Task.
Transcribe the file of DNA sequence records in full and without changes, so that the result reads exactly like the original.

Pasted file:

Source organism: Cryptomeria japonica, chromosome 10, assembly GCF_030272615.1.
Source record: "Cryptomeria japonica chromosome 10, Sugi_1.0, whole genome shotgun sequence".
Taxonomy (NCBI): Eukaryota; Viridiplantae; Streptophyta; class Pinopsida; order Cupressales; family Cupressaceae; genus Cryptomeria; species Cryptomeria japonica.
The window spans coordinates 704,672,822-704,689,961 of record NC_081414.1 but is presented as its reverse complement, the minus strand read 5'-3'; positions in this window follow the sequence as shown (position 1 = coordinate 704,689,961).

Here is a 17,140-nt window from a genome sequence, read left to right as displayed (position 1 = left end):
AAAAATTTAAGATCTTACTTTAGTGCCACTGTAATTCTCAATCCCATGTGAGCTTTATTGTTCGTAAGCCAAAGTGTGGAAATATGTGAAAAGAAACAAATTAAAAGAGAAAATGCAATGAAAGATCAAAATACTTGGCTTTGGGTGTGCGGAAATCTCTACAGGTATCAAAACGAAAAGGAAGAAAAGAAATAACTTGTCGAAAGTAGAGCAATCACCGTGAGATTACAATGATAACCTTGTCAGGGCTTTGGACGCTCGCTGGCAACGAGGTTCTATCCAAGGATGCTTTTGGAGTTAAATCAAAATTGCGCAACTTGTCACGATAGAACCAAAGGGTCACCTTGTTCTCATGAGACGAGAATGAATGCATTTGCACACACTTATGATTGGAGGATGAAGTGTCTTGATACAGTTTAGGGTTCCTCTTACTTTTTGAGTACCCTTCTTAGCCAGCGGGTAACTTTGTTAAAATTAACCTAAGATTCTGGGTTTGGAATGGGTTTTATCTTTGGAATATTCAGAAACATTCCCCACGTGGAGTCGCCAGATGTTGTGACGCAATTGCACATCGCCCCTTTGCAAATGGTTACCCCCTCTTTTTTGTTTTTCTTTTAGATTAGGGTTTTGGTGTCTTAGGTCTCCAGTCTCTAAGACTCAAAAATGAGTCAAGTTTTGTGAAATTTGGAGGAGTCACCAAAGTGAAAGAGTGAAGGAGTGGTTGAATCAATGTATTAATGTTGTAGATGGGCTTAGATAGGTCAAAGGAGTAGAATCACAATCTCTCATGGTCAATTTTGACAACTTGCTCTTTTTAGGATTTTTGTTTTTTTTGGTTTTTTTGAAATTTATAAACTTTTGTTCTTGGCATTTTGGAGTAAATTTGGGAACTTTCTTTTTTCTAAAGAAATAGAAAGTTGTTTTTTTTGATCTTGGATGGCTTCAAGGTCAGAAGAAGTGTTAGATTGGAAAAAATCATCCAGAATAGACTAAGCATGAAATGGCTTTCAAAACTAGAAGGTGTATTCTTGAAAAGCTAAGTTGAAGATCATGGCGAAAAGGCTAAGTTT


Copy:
Source organism: Cryptomeria japonica, chromosome 10, assembly GCF_030272615.1.
Source record: "Cryptomeria japonica chromosome 10, Sugi_1.0, whole genome shotgun sequence".
Taxonomy (NCBI): Eukaryota; Viridiplantae; Streptophyta; class Pinopsida; order Cupressales; family Cupressaceae; genus Cryptomeria; species Cryptomeria japonica.
The window spans coordinates 704,672,822-704,689,961 of record NC_081414.1 but is presented as its reverse complement, the minus strand read 5'-3'; positions in this window follow the sequence as shown (position 1 = coordinate 704,689,961).

Here is a 17,140-nt window from a genome sequence, read left to right as displayed (position 1 = left end):
AAAAATTTAAGATCTTACTTTAGTGCCACTGTAATTCTCAATCCCATGTGAGCTTTATTGTTCGTAAGCCAAAGTGTGGAAATATGTGAAAAGAAACAAATTAAAAGAGAAAATGCAATGAAAGATCAAAATACTTGGCTTTGGGTGTGCGGAAATCTCTACAGGTATCAAAACGAAAAGGAAGAAAAGAAATAACTTGTCGAAAGTAGAGCAATCACCGTGAGATTACAATGATAACCTTGTCAGGGCTTTGGACGCTCGCTGGCAACGAGGTTCTATCCAAGGATGCTTTTGGAGTTAAATCAAAATTGCGCAACTTGTCACGATAGAACCAAAGGGTCACCTTGTTCTCATGAGACGAGAATGAATGCATTTGCACACACTTATGATTGGAGGATGAAGTGTCTTGATACAGTTTAGGGTTCCTCTTACTTTTTGAGTACCCTTCTTAGCCAGCGGGTAACTTTGTTAAAATTAACCTAAGATTCTGGGTTTGGAATGGGTTTTATCTTTGGAATATTCAGAAACATTCCCCACGTGGAGTCGCCAGATGTTGTGACGCAATTGCACATCGCCCCTTTGCAAATGGTTACCCCCTCTTTTTTGTTTTTCTTTTAGATTAGGGTTTTGGTGTCTTAGGTCTCCAGTCTCTAAGACTCAAAAATGAGTCAAGTTTTGTGAAATTTGGAGGAGTCACCAAAGTGAAAGAGTGAAGGAGTGGTTGAATCAATGTATTAATGTTGTAGATGGGCTTAGATAGGTCAAAGGAGTAGAATCACAATCTCTCATGGTCAATTTTGACAACTTGCTCTTTTTAGGATTTTTGTTTTTTTTGGTTTTTTTGAAATTTATAAACTTTTGTTCTTGGCATTTTGGAGTAAATTTGGGAACTTTCTTTTTTCTAAAGAAATAGAAAGTTGTTTTTTTTGATCTTGGATGGCTTCAAGGTCAGAAGAAGTGTTAGATTGGAAAAAATCATCCAGAATAGACTAAGCATGAAATGGCTTTCAAAACTAGAAGGTGTATTCTTGAAAAGCTAAGTTGAAGATCATGGCGAAAAGGCTAAGTTT